The problem is, many whites do not see what happened to Kohl Fallin as racism. Protecting white children from insulting racial statements is good. Protecting black children from insulting racial statements is impossible. This juxtaposition, this paradox, this craziness is - to most whites - just "natural."

Let me give you an example from my own neck of the woods. In Tuscaloosa, many privileges are given to or made available chiefly for white students - advanced courses in high school, the dismantling of a single all-city high school in favor of two new schools in mostly white areas (and one old school in a mostly black area), other new elementary and middle schools, busing from inner city white neighborhoods to these new schools in distant exurbs. Why? To "keep whites in the public school system." Little recognition is given to the miserable social and economic conditions which push blacks away from the system, or to the supposedly neutral policies which effectively segregate and miseducate most blacks once they are in that system. Money is spent, decisions made, courses placed into "tracks" - essentially to promote the well being of whites. And many whites I have listened to think this is "normal" and certainly not racist.

It is even worse than I have been saying. As in Kohl Fallin's instance, high-placed black adults go right along with this sort of racism, even facilitate it, probably to save their jobs and to appease an aroused white-dominated power structure. One outraged writer in the Huntsville Times found these African-American authority figures "miserable creatures, having to serve at the pleasure of the white establishment, even to the detriment of African American youth."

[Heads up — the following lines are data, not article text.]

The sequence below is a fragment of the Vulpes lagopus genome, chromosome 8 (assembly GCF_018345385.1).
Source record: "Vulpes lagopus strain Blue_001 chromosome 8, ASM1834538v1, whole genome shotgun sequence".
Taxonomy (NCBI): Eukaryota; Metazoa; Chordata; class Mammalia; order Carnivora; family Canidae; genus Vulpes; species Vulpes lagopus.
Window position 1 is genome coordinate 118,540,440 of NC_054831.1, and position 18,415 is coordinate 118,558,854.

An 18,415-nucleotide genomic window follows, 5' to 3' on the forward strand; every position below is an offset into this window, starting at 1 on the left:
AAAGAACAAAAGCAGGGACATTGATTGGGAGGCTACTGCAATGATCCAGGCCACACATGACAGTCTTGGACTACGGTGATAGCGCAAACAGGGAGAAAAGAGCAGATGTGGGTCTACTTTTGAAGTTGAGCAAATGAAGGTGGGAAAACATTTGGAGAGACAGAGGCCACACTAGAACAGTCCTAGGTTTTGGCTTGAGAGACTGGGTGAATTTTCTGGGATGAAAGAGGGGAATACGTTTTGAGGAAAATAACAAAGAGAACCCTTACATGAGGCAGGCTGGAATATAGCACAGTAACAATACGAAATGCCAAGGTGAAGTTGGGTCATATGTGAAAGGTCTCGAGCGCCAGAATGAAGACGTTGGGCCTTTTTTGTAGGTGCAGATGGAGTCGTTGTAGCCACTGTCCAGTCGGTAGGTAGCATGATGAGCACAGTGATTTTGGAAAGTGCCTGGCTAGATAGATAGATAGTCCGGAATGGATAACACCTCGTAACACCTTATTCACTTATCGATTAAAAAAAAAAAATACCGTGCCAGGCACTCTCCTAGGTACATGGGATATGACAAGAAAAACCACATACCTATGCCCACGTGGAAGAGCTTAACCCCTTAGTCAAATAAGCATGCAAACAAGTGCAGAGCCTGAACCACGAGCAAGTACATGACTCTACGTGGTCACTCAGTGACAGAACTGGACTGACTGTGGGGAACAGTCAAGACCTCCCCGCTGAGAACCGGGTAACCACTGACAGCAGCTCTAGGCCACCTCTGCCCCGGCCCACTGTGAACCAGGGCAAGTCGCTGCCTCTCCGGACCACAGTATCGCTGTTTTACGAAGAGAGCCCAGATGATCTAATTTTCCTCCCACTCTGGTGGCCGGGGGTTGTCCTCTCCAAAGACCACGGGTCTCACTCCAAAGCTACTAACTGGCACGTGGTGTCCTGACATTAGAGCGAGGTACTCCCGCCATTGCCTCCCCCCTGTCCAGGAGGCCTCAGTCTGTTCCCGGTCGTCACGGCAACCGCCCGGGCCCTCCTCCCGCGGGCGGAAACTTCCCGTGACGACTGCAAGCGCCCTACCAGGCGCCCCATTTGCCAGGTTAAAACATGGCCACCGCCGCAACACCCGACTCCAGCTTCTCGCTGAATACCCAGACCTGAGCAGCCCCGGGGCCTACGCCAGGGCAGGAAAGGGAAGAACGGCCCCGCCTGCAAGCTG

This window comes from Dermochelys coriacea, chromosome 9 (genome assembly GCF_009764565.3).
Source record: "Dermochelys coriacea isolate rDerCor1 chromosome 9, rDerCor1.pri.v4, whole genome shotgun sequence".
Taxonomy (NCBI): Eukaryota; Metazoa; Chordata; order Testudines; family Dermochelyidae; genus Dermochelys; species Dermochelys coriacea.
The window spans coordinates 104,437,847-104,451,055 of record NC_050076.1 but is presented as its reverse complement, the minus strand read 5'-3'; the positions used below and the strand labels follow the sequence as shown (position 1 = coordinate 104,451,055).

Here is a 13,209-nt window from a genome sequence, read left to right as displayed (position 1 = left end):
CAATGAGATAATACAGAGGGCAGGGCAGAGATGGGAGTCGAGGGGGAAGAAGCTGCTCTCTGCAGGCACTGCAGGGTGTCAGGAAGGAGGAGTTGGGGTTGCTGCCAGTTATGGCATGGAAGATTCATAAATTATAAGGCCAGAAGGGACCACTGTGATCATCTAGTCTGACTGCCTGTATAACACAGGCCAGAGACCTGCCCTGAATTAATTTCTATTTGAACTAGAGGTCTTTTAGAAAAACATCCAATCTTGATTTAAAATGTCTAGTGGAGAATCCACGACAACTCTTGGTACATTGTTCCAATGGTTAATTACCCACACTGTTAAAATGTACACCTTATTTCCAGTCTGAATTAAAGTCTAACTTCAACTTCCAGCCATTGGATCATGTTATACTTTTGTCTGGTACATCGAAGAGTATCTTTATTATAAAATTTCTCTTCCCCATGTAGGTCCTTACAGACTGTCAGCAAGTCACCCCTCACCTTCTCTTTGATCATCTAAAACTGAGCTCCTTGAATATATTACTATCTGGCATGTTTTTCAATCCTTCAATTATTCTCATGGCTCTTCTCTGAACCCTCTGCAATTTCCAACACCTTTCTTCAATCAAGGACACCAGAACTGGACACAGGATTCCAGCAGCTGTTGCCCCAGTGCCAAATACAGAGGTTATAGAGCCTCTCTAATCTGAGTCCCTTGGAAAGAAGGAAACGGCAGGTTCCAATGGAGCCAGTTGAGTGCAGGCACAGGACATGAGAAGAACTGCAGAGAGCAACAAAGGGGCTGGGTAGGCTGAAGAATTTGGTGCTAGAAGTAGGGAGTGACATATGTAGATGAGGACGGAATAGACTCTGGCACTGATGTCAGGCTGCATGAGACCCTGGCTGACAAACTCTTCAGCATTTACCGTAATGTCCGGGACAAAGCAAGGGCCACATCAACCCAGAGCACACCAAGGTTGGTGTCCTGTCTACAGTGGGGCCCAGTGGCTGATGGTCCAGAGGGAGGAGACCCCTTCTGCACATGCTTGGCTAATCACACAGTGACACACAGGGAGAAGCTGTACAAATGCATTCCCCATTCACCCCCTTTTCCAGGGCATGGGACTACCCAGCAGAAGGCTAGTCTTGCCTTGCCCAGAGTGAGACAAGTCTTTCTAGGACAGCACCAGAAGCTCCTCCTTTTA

You heard me correctly. Blacks can participate in racist actions against blacks. What I am talking about is institutional racism. Racism built into the system, into the culture, into the hearts and minds of all of the folks who live in a nation whose history for many centuries has been shot through with racist decisions, racist attitudes, racist preferences, racist wealth allocation. Racism as a natural and inescapable part of a power structure which protects the wealthy and powerful, and which the few African Americans who have recently entered positions within the power structure oppose at their peril.

While rarely a matter of that overt intentionality so precious to individualists and liberals - mostly white - who smugly assure themselves that they have conquered their own racism, institutional racism nevertheless operates through people, and it chews up human beings and spits them out. Censorship is drastic, damaging to any student but especially to a brilliant one, violative of that most American value, freedom of speech. Censorship sets a terrible model for training young Americans to be open with their feelings, to express themselves, to think and act for themselves, to be active citizens in a free democracy. Yet racist censorship was visited upon Kohl Fallin by her high school authorities, and it has not been corrected despite her strenuous efforts and those of her parents and other allies. Racism is with us still.


Wythe Holt is a lawyer, historian, and writer who lives in Alabama, who is mad as hell and isn't going to take it any more, and who works to eliminate institutional racism.